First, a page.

“I pictured myself at the Solitary Garden on the UC Santa Cruz campus,” Young wrote in a 2019 letter. “I sat on the bench and I overlooked the garden in solitude. I meditated. I walked around the structure, taking in the panoramic splendor of all the flowers and plants. And then, I did what I’ve been dreaming of for so long. I squatted down and felt the earth. I picked up the soil and let it sift through my hands. It has been 21 years.”

The Solitary Garden Project is just one piece of Visualizing Abolition, which on Tuesday was awarded a $1.977 million grant by the Andrew W. Mellon Foundation, a New York-based nonprofit that supports the arts and humanities.

Presented by UC Santa Cruz

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The Visualizing Abolition initiative was founded in 2019 by Rachel Nelson, director of the Institute of Arts and Sciences, and Gina Dent, an associate professor of feminist studies at UCSC. The program is made up of graduate student interns and faculty, who put together the Solitary Garden Project, the “Barring Freedom” exhibition at the San Jose Museum of Art, and the online Visualizing Abolition speaker series.

Visualizing Abolition was originally set to last only four years, but with the help of this new grant, it will be funded for another three.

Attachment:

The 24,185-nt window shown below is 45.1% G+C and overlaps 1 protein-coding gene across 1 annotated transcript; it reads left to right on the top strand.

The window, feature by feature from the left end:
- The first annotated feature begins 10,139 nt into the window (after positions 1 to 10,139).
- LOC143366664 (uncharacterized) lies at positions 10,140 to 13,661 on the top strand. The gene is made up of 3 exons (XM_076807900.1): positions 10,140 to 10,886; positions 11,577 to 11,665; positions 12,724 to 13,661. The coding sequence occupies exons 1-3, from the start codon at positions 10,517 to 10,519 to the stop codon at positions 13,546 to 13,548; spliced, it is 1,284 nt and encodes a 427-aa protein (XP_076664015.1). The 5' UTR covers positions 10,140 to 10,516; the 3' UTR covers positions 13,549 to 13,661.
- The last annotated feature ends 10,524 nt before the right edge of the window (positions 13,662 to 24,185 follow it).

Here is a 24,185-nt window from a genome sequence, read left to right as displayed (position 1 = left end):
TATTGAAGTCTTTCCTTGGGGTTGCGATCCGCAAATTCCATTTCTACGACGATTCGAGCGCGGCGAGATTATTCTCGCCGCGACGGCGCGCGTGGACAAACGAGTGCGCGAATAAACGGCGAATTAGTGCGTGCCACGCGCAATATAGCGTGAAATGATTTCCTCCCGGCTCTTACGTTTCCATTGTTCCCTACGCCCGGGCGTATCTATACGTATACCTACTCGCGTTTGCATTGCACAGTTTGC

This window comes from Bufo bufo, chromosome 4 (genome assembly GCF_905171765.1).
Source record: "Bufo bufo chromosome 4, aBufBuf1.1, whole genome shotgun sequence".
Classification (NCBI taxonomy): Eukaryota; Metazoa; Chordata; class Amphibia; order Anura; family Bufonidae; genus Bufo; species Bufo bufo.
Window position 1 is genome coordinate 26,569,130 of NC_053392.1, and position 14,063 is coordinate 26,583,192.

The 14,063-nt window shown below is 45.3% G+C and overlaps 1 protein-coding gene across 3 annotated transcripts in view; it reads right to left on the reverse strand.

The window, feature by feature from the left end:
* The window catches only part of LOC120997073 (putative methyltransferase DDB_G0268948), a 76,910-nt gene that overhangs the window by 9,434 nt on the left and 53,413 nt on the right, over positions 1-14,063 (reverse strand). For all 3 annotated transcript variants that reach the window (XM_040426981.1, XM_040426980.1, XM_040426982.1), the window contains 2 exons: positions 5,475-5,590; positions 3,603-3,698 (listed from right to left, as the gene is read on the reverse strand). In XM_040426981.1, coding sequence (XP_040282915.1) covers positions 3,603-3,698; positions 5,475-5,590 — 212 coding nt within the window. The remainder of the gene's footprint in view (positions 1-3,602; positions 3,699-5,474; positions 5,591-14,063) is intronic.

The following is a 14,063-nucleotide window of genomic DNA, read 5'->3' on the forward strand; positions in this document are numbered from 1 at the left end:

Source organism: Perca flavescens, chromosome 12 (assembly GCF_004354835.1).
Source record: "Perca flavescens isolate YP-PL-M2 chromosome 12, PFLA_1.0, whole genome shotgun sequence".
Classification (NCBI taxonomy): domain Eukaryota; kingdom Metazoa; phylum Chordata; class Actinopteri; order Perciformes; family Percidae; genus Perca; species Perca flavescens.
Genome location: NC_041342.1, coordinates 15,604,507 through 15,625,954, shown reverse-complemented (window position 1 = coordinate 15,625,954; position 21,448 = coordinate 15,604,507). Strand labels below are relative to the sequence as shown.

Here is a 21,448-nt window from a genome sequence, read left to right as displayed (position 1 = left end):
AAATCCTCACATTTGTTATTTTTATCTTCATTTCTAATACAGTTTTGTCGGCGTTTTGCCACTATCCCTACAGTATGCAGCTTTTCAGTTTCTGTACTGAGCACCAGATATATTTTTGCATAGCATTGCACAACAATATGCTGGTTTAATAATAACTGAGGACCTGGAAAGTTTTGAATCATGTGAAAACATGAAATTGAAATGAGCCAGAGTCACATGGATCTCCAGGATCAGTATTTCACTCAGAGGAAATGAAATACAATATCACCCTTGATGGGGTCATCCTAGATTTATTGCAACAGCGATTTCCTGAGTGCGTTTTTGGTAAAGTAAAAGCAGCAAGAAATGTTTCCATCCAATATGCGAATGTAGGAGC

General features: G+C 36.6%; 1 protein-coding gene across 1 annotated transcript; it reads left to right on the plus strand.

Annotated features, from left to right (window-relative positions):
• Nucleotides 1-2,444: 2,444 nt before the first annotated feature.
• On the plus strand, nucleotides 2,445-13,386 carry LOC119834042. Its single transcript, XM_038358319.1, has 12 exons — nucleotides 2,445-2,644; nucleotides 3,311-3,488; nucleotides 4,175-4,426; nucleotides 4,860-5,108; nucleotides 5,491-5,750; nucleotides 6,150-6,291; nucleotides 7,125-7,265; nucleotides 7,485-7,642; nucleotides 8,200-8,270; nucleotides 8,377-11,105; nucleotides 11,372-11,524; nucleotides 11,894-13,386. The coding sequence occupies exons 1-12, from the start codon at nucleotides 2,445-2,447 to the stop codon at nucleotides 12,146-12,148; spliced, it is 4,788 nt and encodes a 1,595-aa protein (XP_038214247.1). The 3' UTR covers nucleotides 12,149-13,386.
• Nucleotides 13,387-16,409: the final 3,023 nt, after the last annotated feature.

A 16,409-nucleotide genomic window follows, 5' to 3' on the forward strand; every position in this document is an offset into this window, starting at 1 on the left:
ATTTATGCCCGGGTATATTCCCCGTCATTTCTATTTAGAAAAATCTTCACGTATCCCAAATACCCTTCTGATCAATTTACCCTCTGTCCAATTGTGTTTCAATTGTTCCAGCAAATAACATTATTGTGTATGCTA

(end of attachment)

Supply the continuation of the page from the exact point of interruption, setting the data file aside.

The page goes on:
“It feels like this is a payoff in a different way,” Aaron Samuel Mulenga, one of the graduate students working on the project, told Lookout. “I think there are multiple ways in which Visualizing Abolition has been meaningful and impactful, and so then to have a grant of this nature say, ‘We see the work you’re doing, and we want you to continue doing the work you’re doing,’ I think is a powerful statement.”

The grant will fund projects like new exhibitions, concerts at the SFJAZZ Center, enhancing the Visualizing Abolition website, and new UCSC courses and curriculum about mass incarceration and abolition. Although nothing is set in stone, Dent envisions the classes to be spread out across different departments, with the possibility of streamlining those courses into a concentration.